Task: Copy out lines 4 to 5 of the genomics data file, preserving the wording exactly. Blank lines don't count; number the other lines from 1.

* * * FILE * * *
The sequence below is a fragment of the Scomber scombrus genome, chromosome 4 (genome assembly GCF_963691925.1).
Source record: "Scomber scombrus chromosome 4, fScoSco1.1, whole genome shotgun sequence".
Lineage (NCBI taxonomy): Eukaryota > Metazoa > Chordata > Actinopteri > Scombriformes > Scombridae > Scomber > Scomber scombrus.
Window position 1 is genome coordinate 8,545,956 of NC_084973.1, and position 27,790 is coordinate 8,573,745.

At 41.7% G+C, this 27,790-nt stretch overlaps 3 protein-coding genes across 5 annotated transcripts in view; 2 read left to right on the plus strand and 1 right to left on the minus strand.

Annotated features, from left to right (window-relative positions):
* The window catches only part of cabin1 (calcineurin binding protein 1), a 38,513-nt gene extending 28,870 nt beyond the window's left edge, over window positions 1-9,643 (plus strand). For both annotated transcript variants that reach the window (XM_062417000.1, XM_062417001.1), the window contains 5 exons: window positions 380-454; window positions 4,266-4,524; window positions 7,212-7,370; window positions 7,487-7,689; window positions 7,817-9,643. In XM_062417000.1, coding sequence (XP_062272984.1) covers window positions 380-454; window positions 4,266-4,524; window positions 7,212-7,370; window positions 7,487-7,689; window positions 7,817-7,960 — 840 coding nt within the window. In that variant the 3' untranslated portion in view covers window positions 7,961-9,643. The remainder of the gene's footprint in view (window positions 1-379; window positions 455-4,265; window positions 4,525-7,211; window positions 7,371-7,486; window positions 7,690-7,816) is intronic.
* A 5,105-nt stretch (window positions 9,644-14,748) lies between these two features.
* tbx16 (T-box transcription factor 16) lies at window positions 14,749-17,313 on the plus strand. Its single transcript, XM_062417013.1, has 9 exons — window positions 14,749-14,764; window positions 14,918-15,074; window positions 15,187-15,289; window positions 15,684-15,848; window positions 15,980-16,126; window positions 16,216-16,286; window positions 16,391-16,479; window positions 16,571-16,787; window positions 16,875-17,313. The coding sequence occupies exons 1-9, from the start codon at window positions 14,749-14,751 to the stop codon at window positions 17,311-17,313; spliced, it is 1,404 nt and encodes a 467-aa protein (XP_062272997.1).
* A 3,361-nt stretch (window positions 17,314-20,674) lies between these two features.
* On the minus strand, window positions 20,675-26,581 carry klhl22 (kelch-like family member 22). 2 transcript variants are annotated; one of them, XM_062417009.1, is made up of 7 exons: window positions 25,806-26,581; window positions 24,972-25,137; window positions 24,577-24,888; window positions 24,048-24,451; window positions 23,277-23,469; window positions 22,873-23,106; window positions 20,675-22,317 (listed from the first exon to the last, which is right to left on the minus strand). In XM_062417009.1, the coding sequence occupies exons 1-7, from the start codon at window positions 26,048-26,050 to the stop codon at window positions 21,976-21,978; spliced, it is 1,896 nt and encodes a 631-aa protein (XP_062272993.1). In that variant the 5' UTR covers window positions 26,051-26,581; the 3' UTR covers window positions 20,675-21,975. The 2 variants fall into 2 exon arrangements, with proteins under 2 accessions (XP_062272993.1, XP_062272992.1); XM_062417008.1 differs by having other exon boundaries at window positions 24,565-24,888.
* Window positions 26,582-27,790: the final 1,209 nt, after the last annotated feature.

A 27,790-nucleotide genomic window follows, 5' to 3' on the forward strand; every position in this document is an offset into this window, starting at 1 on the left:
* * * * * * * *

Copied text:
Window position 1 is genome coordinate 8,545,956 of NC_084973.1, and position 27,790 is coordinate 8,573,745.

At 41.7% G+C, this 27,790-nt stretch overlaps 3 protein-coding genes across 5 annotated transcripts in view; 2 read left to right on the plus strand and 1 right to left on the minus strand.